Archaeological evidence has emerged which appears to show that Bronze Age Scandinavians imported wine to mix with other drinks.
According to the Danish Journal of Archaeology, a US team from the University of Philadelphia found biomolecular and archaeobotanical evidence that wine was used in “Nordic grog” between 1100BC and the 1st century AD at three sites in Denmark and one in Sweden.
The team were investigating the ingredients used in this grog as although it was known to be a popular alcoholic drink no one was sure what was in it.
As the report explained: “If classical writers were to be believed, binge drinking was the rule here (in Northern Europe) by the late Iron Age.
“For example, according to Varro in his Chronology, the Gauls (a general Latin term for the Celtic people living in Europe at the time) were repulsed from the gates of Rome by a surprise attack when they lay in a drunken stupor after torching the city ca. 390 BC.”
It now appears to have been quite a cocktail of ingredients and it would appear that bronze age Danes and Swedes were well ahead of the trend for wine cocktails by a few thousand years.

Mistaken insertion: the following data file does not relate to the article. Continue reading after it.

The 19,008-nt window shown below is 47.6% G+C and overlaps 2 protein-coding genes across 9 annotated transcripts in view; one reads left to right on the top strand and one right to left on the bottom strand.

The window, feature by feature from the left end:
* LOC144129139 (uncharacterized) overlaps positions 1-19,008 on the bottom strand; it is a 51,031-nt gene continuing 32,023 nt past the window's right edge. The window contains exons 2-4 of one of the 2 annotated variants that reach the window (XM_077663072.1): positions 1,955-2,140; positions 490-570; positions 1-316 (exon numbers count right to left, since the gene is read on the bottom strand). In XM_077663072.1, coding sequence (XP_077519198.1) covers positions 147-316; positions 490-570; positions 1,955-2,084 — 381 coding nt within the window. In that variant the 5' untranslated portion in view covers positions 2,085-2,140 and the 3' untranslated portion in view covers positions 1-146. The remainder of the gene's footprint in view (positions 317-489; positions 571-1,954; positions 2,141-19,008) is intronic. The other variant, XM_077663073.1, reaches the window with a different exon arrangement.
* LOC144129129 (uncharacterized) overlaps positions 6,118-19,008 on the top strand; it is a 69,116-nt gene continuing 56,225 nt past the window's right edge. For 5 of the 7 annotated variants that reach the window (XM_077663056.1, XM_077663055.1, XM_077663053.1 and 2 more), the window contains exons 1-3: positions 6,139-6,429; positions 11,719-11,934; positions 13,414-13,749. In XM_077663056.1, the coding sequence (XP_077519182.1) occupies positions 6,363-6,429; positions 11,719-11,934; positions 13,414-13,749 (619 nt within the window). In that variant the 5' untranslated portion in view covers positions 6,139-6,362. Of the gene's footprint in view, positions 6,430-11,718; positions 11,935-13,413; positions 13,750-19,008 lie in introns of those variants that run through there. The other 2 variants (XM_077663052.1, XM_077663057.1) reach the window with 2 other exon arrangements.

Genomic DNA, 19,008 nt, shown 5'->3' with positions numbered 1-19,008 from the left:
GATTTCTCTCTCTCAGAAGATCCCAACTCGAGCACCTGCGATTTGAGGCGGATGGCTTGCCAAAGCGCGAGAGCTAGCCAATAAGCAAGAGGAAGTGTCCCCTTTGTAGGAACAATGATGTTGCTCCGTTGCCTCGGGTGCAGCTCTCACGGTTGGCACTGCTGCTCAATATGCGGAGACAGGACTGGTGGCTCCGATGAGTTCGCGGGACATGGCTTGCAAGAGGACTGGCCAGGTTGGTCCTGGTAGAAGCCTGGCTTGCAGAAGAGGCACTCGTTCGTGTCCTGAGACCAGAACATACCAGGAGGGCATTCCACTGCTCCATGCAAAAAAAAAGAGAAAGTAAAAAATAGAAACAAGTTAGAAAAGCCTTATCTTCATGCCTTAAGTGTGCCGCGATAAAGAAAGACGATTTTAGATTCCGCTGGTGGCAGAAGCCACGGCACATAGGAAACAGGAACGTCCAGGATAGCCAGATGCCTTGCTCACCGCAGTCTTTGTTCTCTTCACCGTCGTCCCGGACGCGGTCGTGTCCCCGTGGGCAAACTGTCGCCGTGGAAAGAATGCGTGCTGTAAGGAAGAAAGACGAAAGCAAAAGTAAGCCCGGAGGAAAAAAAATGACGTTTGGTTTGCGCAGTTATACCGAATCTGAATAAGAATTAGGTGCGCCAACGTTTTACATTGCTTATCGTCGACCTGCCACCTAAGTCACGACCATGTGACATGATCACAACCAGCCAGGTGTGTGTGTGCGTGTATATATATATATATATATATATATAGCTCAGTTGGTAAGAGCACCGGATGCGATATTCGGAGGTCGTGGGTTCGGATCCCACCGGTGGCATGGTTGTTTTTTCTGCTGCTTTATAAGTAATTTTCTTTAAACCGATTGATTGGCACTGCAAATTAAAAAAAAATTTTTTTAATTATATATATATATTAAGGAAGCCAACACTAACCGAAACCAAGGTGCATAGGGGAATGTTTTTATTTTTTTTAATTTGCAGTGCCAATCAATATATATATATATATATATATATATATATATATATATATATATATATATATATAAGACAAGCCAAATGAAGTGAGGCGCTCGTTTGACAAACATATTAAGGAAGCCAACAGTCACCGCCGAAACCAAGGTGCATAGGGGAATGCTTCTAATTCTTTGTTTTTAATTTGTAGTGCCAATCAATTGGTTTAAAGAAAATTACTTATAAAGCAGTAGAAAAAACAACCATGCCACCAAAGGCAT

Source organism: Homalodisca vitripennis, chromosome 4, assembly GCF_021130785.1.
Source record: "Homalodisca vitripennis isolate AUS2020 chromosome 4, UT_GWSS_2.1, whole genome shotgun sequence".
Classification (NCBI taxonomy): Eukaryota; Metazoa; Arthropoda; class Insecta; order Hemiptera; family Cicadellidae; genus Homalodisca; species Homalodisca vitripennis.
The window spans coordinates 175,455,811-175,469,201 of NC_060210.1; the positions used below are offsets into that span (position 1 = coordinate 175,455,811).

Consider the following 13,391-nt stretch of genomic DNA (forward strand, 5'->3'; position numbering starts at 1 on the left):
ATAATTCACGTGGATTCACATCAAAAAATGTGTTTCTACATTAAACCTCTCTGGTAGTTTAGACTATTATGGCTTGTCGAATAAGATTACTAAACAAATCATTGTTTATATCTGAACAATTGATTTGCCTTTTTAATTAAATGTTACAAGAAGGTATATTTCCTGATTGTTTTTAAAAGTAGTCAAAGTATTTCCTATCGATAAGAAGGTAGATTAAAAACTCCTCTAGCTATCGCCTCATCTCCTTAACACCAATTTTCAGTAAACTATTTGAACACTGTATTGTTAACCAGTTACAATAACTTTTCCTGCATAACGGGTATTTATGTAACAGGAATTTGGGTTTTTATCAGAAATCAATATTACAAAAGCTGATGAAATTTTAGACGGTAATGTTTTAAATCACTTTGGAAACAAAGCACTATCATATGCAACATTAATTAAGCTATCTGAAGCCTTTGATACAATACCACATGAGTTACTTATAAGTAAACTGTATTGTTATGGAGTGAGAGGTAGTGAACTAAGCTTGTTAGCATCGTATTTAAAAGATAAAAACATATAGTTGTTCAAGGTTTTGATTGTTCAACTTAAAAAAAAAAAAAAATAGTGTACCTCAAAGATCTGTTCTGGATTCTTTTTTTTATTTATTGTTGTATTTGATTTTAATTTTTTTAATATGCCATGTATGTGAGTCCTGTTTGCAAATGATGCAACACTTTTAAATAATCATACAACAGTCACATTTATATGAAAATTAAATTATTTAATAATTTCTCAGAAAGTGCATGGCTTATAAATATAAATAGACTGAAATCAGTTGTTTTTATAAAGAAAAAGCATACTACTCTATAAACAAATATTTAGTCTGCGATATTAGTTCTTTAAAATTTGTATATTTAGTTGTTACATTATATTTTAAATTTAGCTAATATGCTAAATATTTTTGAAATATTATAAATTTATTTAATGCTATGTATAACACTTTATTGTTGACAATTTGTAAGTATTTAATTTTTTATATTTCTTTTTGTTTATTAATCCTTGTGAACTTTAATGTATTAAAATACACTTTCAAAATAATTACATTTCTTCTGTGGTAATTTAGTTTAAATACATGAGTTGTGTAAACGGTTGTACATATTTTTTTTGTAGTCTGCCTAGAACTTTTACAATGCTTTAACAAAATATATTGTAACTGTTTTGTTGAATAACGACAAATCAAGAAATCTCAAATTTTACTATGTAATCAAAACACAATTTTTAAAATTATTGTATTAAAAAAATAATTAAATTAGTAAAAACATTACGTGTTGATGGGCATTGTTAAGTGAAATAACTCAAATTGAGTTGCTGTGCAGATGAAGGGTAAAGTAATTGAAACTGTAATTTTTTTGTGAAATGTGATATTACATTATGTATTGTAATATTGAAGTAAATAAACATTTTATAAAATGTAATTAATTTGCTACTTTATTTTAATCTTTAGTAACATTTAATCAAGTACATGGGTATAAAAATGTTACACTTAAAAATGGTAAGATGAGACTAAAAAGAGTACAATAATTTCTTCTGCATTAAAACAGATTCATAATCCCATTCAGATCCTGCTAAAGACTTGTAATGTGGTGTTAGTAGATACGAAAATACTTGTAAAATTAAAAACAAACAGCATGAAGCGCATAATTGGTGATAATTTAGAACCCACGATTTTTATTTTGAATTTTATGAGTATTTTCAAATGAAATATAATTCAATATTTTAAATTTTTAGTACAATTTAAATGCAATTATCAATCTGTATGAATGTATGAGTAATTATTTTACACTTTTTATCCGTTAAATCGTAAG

The journal explained that the Nordic peoples seemed to prefer a “hybrid” beverage or ‘grog,’ and that they would ferment many ingredients together ranging from honey to fruit and various cereal crops.
The evidence for wine was found in three of the Danish sites at Kostræde, Juellinge and Lolland and the Swedish site at Havor on the island of Gotland.
Bronze cups and strainers dating back to 1100 BC were uncovered and trace examination found evidence of tartrates which indicated the presence of wine at one time.
There was also pine resin residue in the containers which tallies with knowledge that it was used as a preservative and increases the likelihood that the wine was imported.
At the time wine production was centred around the Mediterranean and it is thought that the tribes would have traded goods such as amber for it.
A fourth site in Denmark at Nandrup was older, dating back to 1500 BC but while traces of grog were found there (probably a type of mead), there were no traces of wine so its importation can only be dated to 1100 BC onwards for now.
As the journal concluded though, the presence of wine indicates several things which helps build a greater understanding of bronze age Europe.
To begin with it shows there were established trade routes spanning the continent and at the very least there were merchants bringing wine from the south further north.
Secondly, the fact that these Nordic peoples were keen to import wine and use it in their drinks and rituals shows it was, “of considerable cultural significance. It demonstrates the social and ceremonial prestige attached to wine.”